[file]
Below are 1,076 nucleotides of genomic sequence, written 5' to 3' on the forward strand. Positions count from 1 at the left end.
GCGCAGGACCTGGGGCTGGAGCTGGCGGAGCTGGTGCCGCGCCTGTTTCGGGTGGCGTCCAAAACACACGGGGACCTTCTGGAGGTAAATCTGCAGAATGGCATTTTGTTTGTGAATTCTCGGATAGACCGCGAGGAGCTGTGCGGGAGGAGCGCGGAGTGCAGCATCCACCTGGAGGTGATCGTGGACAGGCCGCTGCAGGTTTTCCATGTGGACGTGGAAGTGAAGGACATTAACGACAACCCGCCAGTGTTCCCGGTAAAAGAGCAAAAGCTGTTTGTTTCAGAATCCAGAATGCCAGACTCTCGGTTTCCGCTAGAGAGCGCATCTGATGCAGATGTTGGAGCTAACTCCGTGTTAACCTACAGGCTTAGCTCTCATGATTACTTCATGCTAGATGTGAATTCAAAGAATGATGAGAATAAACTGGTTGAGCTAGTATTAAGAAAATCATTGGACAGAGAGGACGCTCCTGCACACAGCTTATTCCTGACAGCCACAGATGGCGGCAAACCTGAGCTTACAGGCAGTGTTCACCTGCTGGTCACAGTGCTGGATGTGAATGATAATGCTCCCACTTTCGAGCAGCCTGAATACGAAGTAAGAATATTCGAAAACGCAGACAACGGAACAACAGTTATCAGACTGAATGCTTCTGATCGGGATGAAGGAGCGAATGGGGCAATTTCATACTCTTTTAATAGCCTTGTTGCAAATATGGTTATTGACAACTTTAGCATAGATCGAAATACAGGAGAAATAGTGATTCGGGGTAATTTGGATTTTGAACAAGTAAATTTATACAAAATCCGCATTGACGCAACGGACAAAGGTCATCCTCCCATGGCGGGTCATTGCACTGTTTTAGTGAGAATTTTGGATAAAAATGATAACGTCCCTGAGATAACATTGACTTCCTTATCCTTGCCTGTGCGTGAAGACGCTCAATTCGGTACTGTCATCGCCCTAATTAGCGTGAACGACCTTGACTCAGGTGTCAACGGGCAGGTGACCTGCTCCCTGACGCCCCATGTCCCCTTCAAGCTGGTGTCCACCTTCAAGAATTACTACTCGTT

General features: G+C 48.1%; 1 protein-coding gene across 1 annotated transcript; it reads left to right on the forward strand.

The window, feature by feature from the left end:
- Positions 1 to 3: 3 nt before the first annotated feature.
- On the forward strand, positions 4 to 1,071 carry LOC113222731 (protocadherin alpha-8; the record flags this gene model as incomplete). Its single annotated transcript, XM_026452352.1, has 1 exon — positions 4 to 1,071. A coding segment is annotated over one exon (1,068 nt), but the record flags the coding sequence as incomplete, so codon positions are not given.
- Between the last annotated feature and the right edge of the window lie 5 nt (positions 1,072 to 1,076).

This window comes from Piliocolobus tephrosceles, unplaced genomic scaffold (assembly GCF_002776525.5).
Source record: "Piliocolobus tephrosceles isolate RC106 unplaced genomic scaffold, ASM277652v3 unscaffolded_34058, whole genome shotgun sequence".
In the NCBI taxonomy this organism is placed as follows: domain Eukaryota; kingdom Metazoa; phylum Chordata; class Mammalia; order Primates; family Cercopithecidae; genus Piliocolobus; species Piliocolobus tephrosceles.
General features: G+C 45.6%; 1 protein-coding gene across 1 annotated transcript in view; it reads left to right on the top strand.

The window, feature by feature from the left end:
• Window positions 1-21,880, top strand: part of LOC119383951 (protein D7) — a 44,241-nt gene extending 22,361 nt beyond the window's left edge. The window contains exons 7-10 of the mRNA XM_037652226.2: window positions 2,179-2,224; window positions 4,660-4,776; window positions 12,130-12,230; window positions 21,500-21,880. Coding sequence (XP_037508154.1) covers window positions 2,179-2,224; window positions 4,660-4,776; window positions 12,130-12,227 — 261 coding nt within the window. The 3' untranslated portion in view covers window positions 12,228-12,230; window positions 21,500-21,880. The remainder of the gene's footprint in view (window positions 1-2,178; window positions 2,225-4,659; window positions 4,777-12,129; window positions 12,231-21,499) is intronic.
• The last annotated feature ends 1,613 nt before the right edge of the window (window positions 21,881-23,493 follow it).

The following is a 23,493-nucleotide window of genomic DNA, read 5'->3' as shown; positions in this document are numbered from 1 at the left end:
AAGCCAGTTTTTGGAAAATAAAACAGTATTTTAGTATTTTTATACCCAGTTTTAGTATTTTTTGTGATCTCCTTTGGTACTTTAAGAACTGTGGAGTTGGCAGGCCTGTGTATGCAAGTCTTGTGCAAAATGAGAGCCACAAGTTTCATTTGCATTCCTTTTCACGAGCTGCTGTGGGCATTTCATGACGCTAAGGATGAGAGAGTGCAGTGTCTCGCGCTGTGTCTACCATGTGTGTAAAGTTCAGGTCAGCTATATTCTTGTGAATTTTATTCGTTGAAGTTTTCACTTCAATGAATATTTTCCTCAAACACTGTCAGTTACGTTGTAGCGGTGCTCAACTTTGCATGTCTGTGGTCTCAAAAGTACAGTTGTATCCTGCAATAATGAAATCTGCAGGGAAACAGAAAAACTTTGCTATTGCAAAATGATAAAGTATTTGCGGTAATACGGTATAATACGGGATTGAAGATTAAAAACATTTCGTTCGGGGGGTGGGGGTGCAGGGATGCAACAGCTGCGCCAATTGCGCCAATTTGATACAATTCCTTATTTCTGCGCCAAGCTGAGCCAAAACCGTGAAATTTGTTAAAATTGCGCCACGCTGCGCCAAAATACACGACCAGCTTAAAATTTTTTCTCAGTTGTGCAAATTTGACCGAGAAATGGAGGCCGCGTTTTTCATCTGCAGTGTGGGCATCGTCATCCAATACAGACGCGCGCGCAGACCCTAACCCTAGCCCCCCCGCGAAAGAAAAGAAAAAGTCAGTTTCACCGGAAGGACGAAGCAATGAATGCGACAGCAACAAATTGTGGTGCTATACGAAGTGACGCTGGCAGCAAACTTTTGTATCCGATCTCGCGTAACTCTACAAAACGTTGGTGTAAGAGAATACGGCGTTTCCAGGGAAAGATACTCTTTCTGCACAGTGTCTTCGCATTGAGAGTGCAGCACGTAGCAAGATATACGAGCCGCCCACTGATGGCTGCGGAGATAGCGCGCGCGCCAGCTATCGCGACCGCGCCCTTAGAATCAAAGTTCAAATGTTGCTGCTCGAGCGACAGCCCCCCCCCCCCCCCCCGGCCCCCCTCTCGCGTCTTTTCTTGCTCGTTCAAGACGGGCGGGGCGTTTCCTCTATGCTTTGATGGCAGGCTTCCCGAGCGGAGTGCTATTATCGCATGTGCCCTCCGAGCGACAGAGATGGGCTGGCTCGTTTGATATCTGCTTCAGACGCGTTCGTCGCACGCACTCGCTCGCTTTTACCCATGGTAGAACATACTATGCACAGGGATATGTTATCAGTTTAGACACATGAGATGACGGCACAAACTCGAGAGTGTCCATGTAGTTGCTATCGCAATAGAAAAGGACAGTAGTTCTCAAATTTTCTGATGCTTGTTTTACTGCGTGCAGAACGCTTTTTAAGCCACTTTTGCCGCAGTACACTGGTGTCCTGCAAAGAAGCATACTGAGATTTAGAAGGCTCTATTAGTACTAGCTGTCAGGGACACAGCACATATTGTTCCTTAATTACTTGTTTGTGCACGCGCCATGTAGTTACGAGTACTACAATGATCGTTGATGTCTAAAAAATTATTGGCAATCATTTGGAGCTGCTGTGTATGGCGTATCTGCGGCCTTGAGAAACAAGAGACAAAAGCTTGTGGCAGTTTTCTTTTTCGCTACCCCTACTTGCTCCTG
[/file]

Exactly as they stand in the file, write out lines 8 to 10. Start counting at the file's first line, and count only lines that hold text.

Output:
This window comes from Piliocolobus tephrosceles, unplaced genomic scaffold (assembly GCF_002776525.5).
Source record: "Piliocolobus tephrosceles isolate RC106 unplaced genomic scaffold, ASM277652v3 unscaffolded_34058, whole genome shotgun sequence".
In the NCBI taxonomy this organism is placed as follows: domain Eukaryota; kingdom Metazoa; phylum Chordata; class Mammalia; order Primates; family Cercopithecidae; genus Piliocolobus; species Piliocolobus tephrosceles.